Paris mayor Anne Hidalgo declares victory in re-election


PARIS (AP) – Paris mayor Anne Hidalgo declared her victory for her re-election in the French capital on Sunday, which will allow her to oversee the 2024 Summer Olympics.

Hidalgo, a member of the Socialist Party, defeated the conservative candidate Rachida Dati in municipal elections in France, according to estimates based on partial results. She was elected mayor of Paris for the first time in 2014.

It is supported by the Europe Ecology-The Greens party, which gained strong influence across the country in Sunday’s vote.

The second round of municipal elections, which had been postponed due to the coronavirus crisis, had a record voter turnout amid concerns over the pandemic.

Only 40% of voters voted because French voters were required to wear masks, maintain social distance when they are online and wear their own pen to sign the voting lists.

The poll organizers wore masks and protective gloves, and in some places they were separated from the voters by transparent plastic shields. Postal voting is not allowed in France.

Interior Minister Christophe Castaner, in charge of organizing the elections, said that “today, everywhere in France, sanitary measures … have been respected. It’s a satisfaction. He however “regretted” the low turnout.

Projections of opinion polls, based on the first ballots processed, show a strong breakthrough by the Greens and their allies in many large and medium-sized cities.

Voting was suspended after the first round of the national municipal elections on March 15, which produced decisive results in 30,000 municipalities, most of them small. Macron’s critics say he would not have allowed the first round to take place at all, as it took place just as infections exploded across Europe and just two days before France introduced extensive nationwide foreclosure measures.

The spread of the coronavirus has slowed considerably in France in recent weeks and almost all restrictions on social and business activity have been gradually lifted in the past month. France has reported nearly 200,000 confirmed cases and 29,781 deaths during the pandemic, but experts estimate that all of the figures reported are underestimated due to limited testing and mild missed cases.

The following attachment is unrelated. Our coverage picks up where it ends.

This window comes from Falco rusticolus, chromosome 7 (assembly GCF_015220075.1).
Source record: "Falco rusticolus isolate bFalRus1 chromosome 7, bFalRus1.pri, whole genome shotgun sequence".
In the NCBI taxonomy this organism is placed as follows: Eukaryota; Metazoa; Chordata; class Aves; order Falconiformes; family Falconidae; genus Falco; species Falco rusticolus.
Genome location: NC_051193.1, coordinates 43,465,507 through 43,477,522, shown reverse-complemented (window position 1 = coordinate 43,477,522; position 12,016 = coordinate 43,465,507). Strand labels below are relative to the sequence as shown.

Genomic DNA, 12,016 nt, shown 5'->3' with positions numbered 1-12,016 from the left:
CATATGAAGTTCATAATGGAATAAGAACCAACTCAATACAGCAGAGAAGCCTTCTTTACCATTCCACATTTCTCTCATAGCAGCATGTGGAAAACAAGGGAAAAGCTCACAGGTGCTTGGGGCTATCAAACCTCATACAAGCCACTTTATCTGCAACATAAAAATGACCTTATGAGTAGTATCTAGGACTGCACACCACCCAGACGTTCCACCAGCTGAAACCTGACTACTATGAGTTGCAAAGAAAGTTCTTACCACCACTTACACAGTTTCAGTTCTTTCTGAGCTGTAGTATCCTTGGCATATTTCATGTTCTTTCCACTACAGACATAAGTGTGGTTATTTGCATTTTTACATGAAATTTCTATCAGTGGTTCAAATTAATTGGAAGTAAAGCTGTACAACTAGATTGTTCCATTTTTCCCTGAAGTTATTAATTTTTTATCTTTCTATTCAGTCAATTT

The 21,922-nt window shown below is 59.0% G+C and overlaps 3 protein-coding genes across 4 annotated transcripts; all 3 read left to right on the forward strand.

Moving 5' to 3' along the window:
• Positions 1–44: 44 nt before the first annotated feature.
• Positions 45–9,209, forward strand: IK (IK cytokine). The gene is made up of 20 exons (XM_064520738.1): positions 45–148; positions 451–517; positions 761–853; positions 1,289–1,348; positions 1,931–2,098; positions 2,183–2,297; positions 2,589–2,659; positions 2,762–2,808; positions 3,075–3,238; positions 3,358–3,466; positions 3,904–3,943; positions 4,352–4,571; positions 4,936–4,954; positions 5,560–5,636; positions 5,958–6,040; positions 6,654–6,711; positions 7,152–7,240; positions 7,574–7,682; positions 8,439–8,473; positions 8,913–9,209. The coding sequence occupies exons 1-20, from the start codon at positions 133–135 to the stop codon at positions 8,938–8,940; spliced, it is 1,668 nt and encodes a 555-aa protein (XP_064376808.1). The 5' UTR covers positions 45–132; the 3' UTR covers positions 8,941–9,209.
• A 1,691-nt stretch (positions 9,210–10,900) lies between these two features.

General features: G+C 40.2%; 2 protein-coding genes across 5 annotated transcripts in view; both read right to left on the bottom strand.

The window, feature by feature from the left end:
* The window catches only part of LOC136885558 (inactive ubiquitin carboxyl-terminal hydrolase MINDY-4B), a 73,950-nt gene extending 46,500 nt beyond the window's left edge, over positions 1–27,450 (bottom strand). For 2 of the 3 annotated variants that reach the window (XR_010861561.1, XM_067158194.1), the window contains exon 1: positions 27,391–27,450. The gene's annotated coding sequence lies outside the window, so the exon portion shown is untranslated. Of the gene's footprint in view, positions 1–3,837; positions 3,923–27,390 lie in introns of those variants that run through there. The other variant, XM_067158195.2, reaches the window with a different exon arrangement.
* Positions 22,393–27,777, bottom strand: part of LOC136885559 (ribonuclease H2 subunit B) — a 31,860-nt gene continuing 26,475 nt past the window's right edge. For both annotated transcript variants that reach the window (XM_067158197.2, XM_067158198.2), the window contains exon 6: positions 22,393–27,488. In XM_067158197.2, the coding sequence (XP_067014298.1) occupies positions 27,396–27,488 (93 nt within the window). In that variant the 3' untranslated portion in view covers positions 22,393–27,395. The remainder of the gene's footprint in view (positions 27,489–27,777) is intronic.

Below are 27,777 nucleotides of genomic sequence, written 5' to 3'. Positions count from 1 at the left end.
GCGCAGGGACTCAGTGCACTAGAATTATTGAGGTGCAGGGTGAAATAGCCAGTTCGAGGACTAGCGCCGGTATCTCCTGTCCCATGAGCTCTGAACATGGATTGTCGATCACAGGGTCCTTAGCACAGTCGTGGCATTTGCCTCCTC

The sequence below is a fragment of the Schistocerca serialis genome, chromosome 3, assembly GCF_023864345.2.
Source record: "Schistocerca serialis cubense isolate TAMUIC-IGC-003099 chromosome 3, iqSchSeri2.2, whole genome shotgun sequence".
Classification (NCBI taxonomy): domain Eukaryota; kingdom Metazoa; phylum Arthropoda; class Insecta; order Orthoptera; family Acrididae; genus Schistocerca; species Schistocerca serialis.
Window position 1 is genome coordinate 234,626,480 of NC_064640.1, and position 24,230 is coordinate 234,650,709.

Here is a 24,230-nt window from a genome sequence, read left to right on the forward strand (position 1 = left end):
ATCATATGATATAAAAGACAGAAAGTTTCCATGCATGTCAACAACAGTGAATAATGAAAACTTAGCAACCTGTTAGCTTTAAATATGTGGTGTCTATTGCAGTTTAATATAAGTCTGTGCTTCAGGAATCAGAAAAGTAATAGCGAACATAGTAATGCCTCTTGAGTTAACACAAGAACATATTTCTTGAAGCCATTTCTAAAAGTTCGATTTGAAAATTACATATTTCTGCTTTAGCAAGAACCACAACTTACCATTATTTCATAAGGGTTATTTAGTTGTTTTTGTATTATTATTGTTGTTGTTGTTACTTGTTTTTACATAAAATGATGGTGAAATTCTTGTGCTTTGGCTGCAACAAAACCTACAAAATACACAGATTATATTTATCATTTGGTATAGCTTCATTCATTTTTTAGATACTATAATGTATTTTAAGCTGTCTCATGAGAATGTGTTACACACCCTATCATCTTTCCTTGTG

The elections, although clearly focused on local concerns, are also considered a key political indicator before the French presidential election in 2022.

Macron had said that he did not consider the elections to be a pro or anti-government vote.

However, a government reshuffle is expected in the coming weeks, as Macron seeks new political momentum amid the economic difficulties caused by the virus crisis. French authorities were criticized during the pandemic for a shortage of masks, a test of ability and the continuation of the first round of elections instead of imposing an earlier blockage.

Recent opinion polls show Macron’s popularity hovering around 40%, which is higher than before the virus epidemic.

Macron’s 3-year-old centrist party presented municipal candidates for the first time and still has no local roots across France. The party, Republic on the Move, does not have candidates in every race and, in some cases, supports candidates from the left or the right.

Republic on the Move has set a modest target of 10,000 city councilors across France and has already admitted that it is not in the running in many large cities where local figures on the left or right are better placed.

Government spokesperson Sibeth Ndiaye said, “We were the opponents of this election,” noting that planting local roots “takes time.”

French Prime Minister Edouard Philippe, whose popularity has increased considerably in recent weeks, won a great victory in his hometown of Le Havre where he ran for mayor.

The Conservative Republican Party, which was the big winner in the 2014 municipal elections and has a strong network of local elected officials, seems to be doing well again.

The national far-right anti-immigration rally won a symbolic victory in the city of Perpignan, which has more than 120,000 inhabitants in the south of France.


Alex Turnbull contributed to this report.


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